Update 2:45 p.m.
Julie Swanson, a Special Education Advocate from Durham said Tuesday afternoon that she is pleased that the U.S. Department of Education Office for Civil Rights has opened an investigation into 's use of so-called "scream rooms".
Swanson, who holds a private practice in Durham, is part of a group of 19 lawyers and advocates that filed a complaint with the OCS earlier this month on behalf of studens at the school.
"What always troubles me is when there are those parents that don't understand what their rights are, or perhaps don't have the means to have somebody help them advocate what's appropriate," Swanson said.
"By the time things had gotten to the level that resulted in what's transpired in Middletown, in these "scream rooms" something is going very wrong. It should never get to this."
Swanson said she works with families of special needs children all across the state, including in Middletown.
"I'm very familiar with what it takes to put an appropriate intervention plan together," she said.
The civil rights office of the U.S. Department of Education is investigating whether 's use of so-called "scream rooms" for students with disabilities was discriminatory.
The complaint was filed Jan. 12 with The U.S. Department of Education Office for Civil Rights by Special Education Advocate Diane Willcutts of Education Advocacy, LLC and Attorney Jennifer D. Laviano of Sherman after seclusionary or "scream" rooms, used for children with behavioral issues, came to light.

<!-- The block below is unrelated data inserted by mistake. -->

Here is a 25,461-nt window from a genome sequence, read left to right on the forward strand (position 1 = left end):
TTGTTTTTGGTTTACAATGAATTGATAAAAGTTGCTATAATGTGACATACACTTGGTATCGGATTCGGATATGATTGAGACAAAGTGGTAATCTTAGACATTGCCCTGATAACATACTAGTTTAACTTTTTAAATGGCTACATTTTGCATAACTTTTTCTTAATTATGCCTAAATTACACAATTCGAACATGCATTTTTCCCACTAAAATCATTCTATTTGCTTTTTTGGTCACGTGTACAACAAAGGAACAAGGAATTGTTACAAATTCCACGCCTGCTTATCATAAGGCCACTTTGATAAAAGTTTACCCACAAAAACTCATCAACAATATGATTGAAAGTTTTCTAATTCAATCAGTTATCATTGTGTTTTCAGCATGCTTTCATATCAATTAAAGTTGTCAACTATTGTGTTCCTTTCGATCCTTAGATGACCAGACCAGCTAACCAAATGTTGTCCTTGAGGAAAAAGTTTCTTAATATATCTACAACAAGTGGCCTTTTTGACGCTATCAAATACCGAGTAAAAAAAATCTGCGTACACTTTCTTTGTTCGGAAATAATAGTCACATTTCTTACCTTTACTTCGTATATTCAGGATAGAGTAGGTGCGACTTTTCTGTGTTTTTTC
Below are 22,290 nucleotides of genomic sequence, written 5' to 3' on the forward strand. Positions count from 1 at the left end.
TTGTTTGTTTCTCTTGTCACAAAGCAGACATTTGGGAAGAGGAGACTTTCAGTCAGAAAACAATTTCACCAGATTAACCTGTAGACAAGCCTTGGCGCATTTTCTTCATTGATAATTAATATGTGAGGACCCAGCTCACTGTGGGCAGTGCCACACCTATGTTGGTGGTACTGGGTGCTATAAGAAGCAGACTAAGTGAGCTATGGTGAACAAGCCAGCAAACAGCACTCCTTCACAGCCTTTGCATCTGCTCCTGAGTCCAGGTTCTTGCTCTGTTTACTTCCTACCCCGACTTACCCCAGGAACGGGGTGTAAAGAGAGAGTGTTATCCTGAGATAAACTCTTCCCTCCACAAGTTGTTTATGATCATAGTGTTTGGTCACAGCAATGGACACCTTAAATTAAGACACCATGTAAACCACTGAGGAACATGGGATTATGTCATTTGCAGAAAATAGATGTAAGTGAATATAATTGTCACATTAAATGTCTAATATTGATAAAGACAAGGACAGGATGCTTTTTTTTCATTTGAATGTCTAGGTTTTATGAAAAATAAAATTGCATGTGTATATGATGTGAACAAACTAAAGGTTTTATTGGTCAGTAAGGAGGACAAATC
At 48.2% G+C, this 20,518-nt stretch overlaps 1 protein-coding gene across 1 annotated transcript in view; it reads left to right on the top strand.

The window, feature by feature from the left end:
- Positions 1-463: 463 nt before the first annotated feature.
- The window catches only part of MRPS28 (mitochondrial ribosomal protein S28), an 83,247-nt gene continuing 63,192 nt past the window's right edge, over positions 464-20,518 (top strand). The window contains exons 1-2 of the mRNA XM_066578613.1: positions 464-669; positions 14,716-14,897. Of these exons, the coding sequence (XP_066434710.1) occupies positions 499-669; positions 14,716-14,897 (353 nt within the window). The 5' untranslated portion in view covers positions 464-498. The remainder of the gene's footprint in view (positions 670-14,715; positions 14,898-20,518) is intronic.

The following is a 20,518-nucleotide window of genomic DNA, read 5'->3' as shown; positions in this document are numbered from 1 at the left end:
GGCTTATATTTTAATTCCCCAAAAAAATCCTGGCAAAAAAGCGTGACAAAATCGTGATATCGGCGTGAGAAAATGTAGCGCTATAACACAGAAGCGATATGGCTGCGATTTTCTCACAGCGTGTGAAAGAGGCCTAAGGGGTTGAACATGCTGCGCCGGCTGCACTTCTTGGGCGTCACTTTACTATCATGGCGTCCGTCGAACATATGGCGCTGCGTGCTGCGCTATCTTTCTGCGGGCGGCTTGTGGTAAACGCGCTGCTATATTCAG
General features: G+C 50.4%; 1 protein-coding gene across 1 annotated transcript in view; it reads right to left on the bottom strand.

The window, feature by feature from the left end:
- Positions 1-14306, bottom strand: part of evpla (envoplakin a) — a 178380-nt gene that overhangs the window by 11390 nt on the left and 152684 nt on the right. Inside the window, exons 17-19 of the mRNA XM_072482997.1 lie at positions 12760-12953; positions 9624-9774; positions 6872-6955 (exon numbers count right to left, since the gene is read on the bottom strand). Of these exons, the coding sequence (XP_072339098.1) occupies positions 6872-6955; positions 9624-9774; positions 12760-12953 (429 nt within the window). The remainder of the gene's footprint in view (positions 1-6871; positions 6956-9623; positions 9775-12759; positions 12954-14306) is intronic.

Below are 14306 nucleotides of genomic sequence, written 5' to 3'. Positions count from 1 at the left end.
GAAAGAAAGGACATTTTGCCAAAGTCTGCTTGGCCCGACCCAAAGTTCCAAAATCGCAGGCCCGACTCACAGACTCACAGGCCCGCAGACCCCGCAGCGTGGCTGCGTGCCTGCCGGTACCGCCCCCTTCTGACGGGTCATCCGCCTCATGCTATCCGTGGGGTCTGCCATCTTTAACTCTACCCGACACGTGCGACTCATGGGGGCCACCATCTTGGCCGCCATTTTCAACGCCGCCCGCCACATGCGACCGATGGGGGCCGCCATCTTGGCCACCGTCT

On Jan. 27, the OCR requested information from Middletown Superintendent of Schools Michael Frechette, according to Civil Rights Attorney Donna L. Russell, and spoke with Board of Ed Attorney Christine Chinni.
The investigation will seek to determine “whether the school’s use of seclusion room(s) denied students with disabilities a free appropriate public education” and “whether the school’s use of seclusion room(s) discriminated against students with disabilities by treating them differently from nondisabled students,” the OCR letter states.
“There were no guarantees that OCR would open an investigation, and I am very happy that this is moving forward,” Willicutt says. “The situation in Middletown has put a spotlight on a longtime, widespread problem. People outside of the disabilities community are shocked that scream rooms exist, thinking that Farm Hill Elementary School is somehow uniquely troubled. But students with disabilities are locked in seclusion rooms around the state every school day.”
Willcutts hopes Farm Hill School parents will contact her by email to offer their statements.
“The situation in Middletown is horrific, but maybe we can use this to make a difference for all children with disabilities,” Willcutts says.
The OCR joins three other investigations in Middletown: the Office of Protection and Advocacy for Persons with Disabilities, the , and the state Department of Education.